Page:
Stella brought up Emery Koltay, whom neither Beat nor I had heard of. But apparently he and David Whitaker (presumably one of the sons of “J. Whitaker & Sons,” publisher of British Books in Print as well as Whitaker’s Almanack) developed what became the ISBN. J. Whitaker & Sons eventually merged with several other companies to form BookData, and was ultimately acquired by Nielsen. Emery Koltay…worked at Bowker and eventually headed up the ISBN Agency in the US.

Which – well, apparently Emery Koltay had had enough adventures in his lifetime so that settling down to a career of what amounts to arithmancy and ancient runes was a welcome relief. This is his obituary (originally sent by Stella, and which I later found online):

Emery I. Koltay of Eastchester, NY passed away on August 23, 2012, after a long illness. He was born in the Transylvania region of Romania December 22, 1921. During WWII he escaped from several Hungarian work camps and survived the war in Budapest hiding under an assumed name. After the war he returned to Romania where he completed his education and started a family. In 1958 he was arrested by the Securitate, secret police, and spent four years in a communist prison for aiding the escape of Jews from the regime. In 1963 he emigrated with the family to the U.S. where he established himself as editor and publisher of reference books. He also took a lead in working with the library of Congress, developing and implementing the international book numbering system for U.S. publishing. Klara, his wife of sixty one years, died in 2007. He is survived by two children, four grandchildren and three great grandchildren.

Yeah, my jaw dropped too. Six years after getting out of work camps, hiding, oppression, and communist prison, he introduced ISBNs into the US book supply chain.

Apparently he continued working at Bowker (even after “retirement”) until 1996. I wish I had known him.

Today’s #ISBNhour transcript

Can be found here, thanks to Porter Anderson!


On the Open Web…

…anyone can be a public figure.

We have a potential for 7 billion public figures.

Some Logic Around Search, Identifiers, and Discovery

I’ve always had a gut feeling that identifiers help in adding authority to search results. If a website about a book has an ISBN on it, chances are the ISBN is referring to the actual book. This is true of dynamically-generated product pages at online bookstores – I know from my experience at B&N. And it seems self-evident.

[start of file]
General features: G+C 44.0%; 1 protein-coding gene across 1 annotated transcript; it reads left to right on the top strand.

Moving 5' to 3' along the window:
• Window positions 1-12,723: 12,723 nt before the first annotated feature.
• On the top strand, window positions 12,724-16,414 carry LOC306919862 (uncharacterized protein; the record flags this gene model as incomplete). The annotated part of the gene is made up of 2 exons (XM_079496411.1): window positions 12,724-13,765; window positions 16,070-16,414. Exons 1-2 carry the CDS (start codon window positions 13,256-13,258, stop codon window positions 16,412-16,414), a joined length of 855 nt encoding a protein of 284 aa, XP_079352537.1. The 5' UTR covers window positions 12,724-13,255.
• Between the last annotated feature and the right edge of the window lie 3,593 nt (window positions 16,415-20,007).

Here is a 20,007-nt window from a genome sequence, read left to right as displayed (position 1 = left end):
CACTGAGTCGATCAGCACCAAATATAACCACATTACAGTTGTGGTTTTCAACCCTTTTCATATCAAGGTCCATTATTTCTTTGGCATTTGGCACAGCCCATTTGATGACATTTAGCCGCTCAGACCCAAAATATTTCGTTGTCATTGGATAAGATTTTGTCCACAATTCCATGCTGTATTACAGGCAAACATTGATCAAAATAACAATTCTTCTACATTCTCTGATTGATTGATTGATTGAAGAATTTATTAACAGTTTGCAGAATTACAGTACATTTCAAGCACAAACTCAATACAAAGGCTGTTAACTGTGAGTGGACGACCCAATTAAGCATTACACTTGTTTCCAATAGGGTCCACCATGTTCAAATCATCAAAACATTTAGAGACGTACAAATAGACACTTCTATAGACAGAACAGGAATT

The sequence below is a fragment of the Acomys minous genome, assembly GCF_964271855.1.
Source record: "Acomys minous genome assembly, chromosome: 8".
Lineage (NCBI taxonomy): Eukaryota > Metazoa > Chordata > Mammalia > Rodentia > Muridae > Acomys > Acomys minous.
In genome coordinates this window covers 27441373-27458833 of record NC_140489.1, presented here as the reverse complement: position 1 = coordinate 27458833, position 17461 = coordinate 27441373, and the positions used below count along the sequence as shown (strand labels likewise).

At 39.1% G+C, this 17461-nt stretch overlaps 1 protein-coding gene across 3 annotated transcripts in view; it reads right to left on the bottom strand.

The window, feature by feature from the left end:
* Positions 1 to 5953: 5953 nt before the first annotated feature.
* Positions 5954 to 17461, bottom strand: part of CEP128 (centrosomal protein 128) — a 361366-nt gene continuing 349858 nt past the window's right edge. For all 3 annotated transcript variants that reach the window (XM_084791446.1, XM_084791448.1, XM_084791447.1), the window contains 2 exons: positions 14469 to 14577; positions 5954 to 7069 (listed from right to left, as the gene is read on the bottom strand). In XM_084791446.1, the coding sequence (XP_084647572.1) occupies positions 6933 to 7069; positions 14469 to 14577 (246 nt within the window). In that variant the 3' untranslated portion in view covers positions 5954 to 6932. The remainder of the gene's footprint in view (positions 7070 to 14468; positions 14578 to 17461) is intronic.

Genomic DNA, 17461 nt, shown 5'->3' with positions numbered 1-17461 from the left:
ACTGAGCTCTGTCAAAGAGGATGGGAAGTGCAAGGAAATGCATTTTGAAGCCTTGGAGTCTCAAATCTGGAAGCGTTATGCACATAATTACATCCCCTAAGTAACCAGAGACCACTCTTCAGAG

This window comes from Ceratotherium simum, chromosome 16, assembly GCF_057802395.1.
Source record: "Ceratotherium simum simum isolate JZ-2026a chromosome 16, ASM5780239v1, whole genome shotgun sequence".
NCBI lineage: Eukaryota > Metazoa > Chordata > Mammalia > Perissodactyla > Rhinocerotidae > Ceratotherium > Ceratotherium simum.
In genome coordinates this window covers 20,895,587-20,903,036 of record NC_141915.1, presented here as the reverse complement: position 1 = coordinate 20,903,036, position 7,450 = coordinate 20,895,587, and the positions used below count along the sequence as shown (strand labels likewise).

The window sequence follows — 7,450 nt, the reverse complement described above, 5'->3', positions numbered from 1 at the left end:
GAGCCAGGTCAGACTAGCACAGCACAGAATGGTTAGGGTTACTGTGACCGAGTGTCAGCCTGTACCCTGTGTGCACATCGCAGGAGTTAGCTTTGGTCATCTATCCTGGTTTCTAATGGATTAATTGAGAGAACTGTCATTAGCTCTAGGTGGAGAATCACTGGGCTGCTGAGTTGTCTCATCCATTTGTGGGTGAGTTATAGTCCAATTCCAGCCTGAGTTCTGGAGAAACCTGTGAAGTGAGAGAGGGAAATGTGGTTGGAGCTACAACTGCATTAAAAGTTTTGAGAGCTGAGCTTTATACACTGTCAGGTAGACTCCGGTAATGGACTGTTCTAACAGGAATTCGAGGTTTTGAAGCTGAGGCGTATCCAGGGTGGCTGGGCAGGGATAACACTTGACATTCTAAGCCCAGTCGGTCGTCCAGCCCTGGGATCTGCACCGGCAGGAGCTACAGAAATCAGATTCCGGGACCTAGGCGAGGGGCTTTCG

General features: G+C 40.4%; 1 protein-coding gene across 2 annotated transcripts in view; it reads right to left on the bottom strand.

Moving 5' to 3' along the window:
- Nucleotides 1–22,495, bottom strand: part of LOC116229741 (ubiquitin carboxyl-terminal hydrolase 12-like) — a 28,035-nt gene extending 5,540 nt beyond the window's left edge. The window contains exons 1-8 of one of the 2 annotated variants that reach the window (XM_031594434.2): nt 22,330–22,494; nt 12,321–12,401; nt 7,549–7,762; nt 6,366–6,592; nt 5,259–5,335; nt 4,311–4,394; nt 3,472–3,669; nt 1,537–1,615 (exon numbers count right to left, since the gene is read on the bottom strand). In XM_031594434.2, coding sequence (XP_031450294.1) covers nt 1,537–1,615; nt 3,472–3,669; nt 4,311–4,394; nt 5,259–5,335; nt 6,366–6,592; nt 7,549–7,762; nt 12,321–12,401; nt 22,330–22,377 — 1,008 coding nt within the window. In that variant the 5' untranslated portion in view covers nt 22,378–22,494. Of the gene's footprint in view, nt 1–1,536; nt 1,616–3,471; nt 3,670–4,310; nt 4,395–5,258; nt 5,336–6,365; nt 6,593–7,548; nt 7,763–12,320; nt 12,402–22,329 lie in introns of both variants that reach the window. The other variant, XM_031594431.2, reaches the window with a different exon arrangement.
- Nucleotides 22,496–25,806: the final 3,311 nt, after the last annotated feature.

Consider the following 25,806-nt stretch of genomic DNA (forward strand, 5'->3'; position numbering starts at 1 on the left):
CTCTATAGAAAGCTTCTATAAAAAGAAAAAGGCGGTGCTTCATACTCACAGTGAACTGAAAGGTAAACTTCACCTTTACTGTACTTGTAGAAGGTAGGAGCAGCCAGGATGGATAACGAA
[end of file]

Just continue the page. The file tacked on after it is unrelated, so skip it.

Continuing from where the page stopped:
The mystery is that Google is a “black box” – what goes in is not always what comes out, and of course much of their algorithm is proprietary. But there are some things we know, some premises we can make, based on what Google has said themselves, paired with common sense:

  • Google prioritizes data it finds valuable
  • Valuable data is both unique and authoritative
  • Therefore data that’s associated with identifiers (which are by design unique and authoritative) has a better shot at being prioritized higher…than data that doesn’t.

This is not the stuff that’s in the <meta> tags. That stuff has been polluted by spammers and Google barely even looks at it.

It’s…microdata. Well, of a sort – microdata is actually a markup format that describes elements on a website. Elements such as

  • Reviews
  • People
  • Products
  • Recipes
  • Businesses
  • Events
  • Music

Kind of a random assortment – but those are the elements that Google is picking up in its effort to create “rich snippets” – those new data elements you see to the right of the search page when you’re looking for something.

Other formats, besides microdata, that help Google accomplish the same thing are RDFa and microformats. But Google prefers microdata, and so that’s what I’m focusing on.

These formats describe the tags that Google will pick up. But what goes IN the tags?


It’s a very vague-sounding word, but for our purposes, an ontology is just a vocabulary that everybody agrees on. Google is using the ontology created by Schema.org. Therefore, if your website uses the same ontology, chances are that “rich snippets” will result.

The important thing from my business’s perspective is that the ontologies include identifiers. Some identifiers that Google picks up are ISBN, UPC and ASIN. Web pages that are about books, with ISBNs in the <title> field, will be viewed by Google as reliable and therefore will be weighted more heavily in search.

When I say “picks up”, I am not referring to page rank. The algorithm for page rank is constantly shifting. But these identifiers do contribute to the formation of “rich snippets”, which in turn call more attention to the web page. Over time, the more attention the page gets, the more hits and links it will get. And those things determine page ranking.

So it’s not a direct relationship between identifiers and search – it’s an organic one. But without identifiers – without that assertion of uniqueness and authority – we’re not even on the road to that organic relationship. We’re condemned to the chaos of keywords.

Many, many thanks to Gary Price, whose conversation with me about these issues clarified my thinking immensely.